WHEREFORE, the instant appeal is DISMISSED. The Court of Appeals Decision in CA-G.R. CR-H.C. 06282 dated October 10, 2014 which found accused-appellant Rolando Bisora y Lagonoy GUILTY of rape in Criminal Case No. 552-V-12 is AFFIRMED, with MODIFICATIONS that: (1) the awards of civil indemnity, moral damages and exemplary damages are each increased to PhP75,000; and, (2) all damages awarded shall earn interest at the rate of 6% per annum from date of finality of this judgment until fully paid.

Considering that the accused-appellant is a detention prisoner, he is hereby credited with the full length of time he has been under detention.


Velasco, Jr., (Chairperson), Bersamin, and Reyes, JJ., concur.
Carpio, J., Designated as an additional member as per Raffle dated February 20, 2017.

July 14, 2017



Please take notice that on June 5, 2017 a Decision, copy attached hereto, was rendered by the Supreme Court in the above-entitled case, the original of which was received by this Office on July 14, 2017 at 1:26 p.m.

Very truly yours,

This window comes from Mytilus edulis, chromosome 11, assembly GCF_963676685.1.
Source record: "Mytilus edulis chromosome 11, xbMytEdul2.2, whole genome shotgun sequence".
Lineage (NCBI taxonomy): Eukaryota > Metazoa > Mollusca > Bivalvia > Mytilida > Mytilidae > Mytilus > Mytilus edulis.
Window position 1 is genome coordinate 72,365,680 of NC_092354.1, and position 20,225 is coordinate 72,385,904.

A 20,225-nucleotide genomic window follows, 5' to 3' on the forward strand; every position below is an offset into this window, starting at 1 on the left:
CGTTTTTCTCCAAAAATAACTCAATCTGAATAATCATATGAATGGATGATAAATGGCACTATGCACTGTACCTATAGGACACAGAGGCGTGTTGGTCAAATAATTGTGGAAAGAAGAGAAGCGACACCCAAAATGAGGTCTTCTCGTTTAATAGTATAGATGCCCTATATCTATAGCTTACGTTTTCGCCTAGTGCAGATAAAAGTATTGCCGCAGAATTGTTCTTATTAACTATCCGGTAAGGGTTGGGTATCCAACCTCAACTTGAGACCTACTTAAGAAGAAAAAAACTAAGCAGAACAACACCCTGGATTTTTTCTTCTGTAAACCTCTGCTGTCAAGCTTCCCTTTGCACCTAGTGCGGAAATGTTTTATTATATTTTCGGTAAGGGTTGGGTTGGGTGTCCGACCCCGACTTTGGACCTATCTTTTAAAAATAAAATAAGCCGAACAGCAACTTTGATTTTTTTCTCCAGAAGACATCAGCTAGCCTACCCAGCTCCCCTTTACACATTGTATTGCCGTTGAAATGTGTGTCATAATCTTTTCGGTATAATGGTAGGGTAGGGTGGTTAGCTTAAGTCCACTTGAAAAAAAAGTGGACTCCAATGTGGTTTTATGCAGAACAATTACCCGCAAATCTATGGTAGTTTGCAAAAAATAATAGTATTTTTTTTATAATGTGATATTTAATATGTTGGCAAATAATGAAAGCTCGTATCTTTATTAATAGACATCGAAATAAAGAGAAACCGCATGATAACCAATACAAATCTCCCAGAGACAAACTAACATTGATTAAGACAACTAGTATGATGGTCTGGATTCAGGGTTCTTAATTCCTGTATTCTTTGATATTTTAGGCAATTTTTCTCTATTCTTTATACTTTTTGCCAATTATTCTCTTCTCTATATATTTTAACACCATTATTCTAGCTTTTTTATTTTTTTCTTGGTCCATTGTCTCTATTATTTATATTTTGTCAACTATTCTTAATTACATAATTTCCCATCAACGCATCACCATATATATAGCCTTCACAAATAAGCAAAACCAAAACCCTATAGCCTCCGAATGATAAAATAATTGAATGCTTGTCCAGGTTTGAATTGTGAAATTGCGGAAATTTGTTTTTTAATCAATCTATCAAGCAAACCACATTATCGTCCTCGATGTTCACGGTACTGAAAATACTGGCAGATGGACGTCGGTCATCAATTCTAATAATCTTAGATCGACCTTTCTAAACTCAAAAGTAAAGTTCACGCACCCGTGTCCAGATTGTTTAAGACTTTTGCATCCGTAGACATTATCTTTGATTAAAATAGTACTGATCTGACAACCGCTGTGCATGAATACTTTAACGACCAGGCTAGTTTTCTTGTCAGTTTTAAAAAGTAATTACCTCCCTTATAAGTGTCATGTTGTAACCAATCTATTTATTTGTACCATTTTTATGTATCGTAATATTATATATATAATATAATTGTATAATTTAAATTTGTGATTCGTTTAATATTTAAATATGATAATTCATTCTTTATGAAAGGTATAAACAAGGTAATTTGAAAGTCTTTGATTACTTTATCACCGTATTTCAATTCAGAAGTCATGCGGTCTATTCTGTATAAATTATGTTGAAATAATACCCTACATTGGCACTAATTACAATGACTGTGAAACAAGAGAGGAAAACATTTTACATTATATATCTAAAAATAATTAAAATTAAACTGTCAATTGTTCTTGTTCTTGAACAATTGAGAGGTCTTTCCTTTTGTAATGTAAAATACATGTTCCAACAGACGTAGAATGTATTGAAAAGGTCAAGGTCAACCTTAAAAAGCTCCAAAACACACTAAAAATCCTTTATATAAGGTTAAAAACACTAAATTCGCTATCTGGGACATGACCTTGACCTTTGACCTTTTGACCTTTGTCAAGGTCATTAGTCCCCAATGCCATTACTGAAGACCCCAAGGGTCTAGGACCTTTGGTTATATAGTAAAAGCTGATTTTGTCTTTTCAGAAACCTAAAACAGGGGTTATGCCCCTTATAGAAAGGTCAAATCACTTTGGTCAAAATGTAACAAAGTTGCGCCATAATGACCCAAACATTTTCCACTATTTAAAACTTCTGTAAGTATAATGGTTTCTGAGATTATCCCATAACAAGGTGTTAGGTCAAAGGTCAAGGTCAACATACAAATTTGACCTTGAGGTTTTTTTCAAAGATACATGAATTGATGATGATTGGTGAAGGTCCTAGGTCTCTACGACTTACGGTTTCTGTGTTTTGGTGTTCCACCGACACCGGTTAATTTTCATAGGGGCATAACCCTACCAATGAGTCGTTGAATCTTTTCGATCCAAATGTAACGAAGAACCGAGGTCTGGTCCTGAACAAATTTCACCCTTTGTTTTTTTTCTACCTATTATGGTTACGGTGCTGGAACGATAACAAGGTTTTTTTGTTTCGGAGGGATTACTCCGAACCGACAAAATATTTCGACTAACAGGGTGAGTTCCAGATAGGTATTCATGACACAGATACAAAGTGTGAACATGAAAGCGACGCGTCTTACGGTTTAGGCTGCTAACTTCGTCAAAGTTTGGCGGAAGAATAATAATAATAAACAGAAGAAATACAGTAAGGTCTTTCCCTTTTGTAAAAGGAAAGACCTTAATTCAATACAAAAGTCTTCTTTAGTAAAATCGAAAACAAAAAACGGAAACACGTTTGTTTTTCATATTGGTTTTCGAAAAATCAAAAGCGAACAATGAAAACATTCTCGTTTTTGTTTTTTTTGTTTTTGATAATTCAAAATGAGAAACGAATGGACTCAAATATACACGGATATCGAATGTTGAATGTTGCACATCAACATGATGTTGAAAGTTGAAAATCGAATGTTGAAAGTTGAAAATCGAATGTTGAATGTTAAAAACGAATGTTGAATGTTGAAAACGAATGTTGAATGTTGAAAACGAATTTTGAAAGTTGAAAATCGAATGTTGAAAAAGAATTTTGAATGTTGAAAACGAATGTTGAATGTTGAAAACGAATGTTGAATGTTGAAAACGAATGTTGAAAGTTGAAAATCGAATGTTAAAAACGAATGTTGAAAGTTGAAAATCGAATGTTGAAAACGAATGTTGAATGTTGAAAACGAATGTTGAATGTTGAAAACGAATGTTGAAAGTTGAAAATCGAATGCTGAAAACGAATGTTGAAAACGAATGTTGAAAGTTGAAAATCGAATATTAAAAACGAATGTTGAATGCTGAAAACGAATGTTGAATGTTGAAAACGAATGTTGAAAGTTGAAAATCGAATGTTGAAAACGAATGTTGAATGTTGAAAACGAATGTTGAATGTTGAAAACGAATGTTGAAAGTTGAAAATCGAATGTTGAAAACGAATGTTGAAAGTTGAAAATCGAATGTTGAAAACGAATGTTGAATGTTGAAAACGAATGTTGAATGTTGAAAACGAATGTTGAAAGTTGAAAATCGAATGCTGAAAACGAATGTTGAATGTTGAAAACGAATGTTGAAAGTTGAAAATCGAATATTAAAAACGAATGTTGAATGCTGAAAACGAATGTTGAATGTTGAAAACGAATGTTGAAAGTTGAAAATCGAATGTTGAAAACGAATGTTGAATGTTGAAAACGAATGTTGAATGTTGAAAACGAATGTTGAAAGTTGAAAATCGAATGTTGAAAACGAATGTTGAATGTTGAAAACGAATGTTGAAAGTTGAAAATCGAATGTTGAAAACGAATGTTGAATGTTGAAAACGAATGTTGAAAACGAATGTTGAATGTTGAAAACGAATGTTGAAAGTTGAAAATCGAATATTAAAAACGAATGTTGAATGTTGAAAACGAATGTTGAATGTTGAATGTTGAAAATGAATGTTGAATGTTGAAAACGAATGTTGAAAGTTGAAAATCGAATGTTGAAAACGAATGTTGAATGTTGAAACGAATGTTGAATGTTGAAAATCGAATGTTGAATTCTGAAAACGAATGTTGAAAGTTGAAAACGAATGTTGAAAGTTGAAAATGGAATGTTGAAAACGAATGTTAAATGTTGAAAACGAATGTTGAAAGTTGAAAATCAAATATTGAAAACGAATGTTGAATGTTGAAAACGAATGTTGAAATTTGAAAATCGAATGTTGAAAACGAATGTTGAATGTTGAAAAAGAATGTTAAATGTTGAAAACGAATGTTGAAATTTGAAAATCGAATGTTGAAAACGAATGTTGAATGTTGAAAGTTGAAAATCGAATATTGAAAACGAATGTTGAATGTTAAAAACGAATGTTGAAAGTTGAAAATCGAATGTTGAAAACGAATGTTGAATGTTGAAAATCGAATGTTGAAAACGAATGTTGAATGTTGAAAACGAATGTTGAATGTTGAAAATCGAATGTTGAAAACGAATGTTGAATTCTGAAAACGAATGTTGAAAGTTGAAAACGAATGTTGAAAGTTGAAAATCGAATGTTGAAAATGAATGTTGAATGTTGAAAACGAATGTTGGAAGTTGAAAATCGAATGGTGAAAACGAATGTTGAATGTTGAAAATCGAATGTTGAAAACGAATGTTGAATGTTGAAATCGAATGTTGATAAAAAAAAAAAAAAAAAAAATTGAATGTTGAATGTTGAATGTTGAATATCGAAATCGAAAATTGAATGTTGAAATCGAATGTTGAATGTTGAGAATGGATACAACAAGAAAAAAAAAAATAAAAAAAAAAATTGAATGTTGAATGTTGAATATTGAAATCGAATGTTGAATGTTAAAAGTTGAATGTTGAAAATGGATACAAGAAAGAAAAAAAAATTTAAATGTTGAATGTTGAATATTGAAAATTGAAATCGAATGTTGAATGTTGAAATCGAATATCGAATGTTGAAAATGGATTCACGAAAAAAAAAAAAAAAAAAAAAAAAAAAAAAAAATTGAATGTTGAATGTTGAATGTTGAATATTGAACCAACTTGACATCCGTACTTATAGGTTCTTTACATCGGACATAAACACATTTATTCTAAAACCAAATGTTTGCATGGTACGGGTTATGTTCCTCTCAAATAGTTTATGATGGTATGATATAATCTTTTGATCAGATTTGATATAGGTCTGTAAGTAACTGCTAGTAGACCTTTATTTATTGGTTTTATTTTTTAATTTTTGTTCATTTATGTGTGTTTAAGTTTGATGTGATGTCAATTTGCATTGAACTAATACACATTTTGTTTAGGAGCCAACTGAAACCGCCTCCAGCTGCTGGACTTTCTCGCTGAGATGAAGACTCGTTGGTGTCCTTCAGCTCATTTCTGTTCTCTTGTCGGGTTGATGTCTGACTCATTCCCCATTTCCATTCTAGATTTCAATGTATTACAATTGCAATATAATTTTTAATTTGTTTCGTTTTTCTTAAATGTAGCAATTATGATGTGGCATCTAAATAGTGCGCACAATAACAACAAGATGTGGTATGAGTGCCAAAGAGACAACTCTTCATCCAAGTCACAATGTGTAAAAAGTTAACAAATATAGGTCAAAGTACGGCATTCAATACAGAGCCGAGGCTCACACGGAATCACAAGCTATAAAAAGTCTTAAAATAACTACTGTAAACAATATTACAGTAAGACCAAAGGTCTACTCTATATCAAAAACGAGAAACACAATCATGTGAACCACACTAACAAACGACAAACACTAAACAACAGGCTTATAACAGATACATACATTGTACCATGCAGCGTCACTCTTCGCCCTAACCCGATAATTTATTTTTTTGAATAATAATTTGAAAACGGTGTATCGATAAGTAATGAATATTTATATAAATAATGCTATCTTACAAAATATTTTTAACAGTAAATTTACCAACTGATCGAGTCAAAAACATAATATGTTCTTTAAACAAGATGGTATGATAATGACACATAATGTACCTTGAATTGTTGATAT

Division Clerk of Court

[1] Penned by Associate Justice Isaias P. Dicdican and concurred in by Associate Justices Agnes Reyes-Carpio and Victoria Isabel A. Paredes; rollo, pp. 2-11.

[2] Penned by Judge Nancy Rivas-Palmones, CA rollo, pp. 57-60.

[3] Id. at 12.

[4] In line with the Court's ruling in People v. Cabalquinto, 533 Phil. 703, 709 (2006), citing Rule on Violence Against Women and their Children, Sec. 40; Rules and Regulations Implementing Republic Act No. 9262, Rule XI, Sec. 63, otherwise known as the "Anti-Violence Against Women and their Children Act," the real names of the rape victims will not be disclosed. The Court will instead use fictitious initials to represent them throughout the decision. The personal circumstances of the victims of any other information tending to establish or compromise their identities will likewise be withheld.

[5] People of the Philippines v. Elmer Baldo y Santain, G.R. No. 175238, February 24, 2009.

[6] Id.

[7] See CA-rollo, p. 47.

[8] People of the Philippines v. Dandilo Lastrollo y Doe, G.R. No. 212631, November 7, 2016.

[9] People of the Philippines v. Johnlie Lagangga y Dumpa, G.R. No. 207633, December 9, 2015.

[10] People Of The Philippines and AAA v. Court of Appeals, G.R. No. 183652, February 25, 2015.

[11] People Of The Philippines v. Ireneo Jugueta, G.R. No. 202124, April 5, 2016.

[12] People Of The Philippines v. Vivencio Ausa, G.R. No. 209032, August 3, 2016.